Home advantage in the Premier League as time elapses
What is playing at home worth in the Premier League? Does it change as time elapses during a match? At what point in a match does it begin to seriously diminish? Today Andrew looks at how long home advantage lasts in the English Premier League.
Over the last year or so, a catch word around the football world has been 'soccer analytics', the task of breaking football down to its core mechanisms, assessing club performance, working out why some clubs do well and why others don't.
Some analysts are professionals, deconstructing football from all angles (at times to a banal degree). While others do it for the love of the game..........and/or numbers.
One of my favourite analysts is Ford Bohrmann. I stumbled across his work on Twitter. On his site, Soccer Statistically, Ford shares his perspective on football stats and gives his readers some intriguing visual breakdowns.
One tool he has developed is his Outcome Probability Calculator. Here he has used 10 seasons of Premier League data and created a cool applet where users can find the probability of a fulltime result depending upon the goal difference at a particular time in the match.
As home field advantage is something that interests me, I decided to use Ford's calculator to assess home field advantage as a match progresses.
And here's the result.
Home advantage with scores tied
Firstly I decided to look at home advantage as time elapses with the scores locked. The chart below shows how home advantage decays throughout a match as we head towards fulltime.
As per Ford's calculator, at kickoff, home teams have won 49% of matches played in the Premier League over the last 10 seasons, with away clubs winning 28%, giving home clubs a proportional advantage of 1.75 over their visitors of winning the match.
With scores tied, we can see that the likelihood of the home club winning deteriorate proportional to the probability of the away club winning as time elapses. And when scores are tied post the 80th minute, we can see home advantage drop significantly to the point where as we enter injury time, the likelihood of the home club breaking the deadlock, though slim is virtually equal to that of the visitors.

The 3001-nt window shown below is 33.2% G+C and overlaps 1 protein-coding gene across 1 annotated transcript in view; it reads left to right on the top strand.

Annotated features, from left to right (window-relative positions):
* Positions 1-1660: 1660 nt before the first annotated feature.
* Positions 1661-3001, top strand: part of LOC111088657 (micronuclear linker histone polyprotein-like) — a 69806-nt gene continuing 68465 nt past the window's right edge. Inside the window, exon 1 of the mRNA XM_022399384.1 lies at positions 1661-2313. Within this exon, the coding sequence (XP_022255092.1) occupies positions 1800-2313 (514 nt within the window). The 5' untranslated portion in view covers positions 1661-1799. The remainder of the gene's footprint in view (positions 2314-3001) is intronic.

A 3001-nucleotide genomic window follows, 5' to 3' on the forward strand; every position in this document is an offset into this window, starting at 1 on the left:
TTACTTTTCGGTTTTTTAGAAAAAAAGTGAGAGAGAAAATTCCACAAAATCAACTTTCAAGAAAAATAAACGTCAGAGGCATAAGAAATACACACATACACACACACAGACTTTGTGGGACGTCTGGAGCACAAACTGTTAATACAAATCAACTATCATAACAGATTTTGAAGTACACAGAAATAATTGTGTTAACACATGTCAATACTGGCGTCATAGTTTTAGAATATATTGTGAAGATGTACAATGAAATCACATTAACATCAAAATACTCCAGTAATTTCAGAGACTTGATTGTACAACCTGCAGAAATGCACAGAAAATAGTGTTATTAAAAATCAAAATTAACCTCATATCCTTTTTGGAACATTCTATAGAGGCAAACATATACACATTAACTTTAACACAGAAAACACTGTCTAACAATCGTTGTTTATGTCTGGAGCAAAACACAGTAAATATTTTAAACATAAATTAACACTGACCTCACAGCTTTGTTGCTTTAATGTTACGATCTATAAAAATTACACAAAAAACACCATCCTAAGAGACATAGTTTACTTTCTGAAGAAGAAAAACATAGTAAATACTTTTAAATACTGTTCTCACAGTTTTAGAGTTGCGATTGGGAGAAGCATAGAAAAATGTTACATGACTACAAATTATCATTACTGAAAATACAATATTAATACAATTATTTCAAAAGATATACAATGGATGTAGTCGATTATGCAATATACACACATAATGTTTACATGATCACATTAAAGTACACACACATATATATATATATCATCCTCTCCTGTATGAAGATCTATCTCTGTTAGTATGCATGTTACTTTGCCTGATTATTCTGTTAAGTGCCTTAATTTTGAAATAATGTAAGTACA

Let's look at the issue in pure terms. The chart above displays the difference in winning probabililty as time elapses between home clubs and away clubs when scores are tied. We begin with home clubs having a 21% greater probability of winning the match as we kickoff, a 15% greater chance at halftime when scores are tied with both home and away clubs having equal chance as we enter injury time. We can also see that the difference between the home club winning and away club winning steadily diminishes throughout the 1st half and picks up pace as we go beyond the 70th minute.
The task of quantifying home field advantage is a difficult one. We know it exists. We can see it play out each and every weekend. And quantifying home field advantage as time elapses, although a more complex task is one that would be well worth the endevour, not only in terms of in-play betting implications but similarly for tactial implementation for any serious manager.
Although we've taken quite a simple and limited approach to assessing such advantage as the 90 minutes of a football match elapse, it would be great to see serious football analysts take up the task and investigate the phenomenon of home field advantage to a much deeper degree.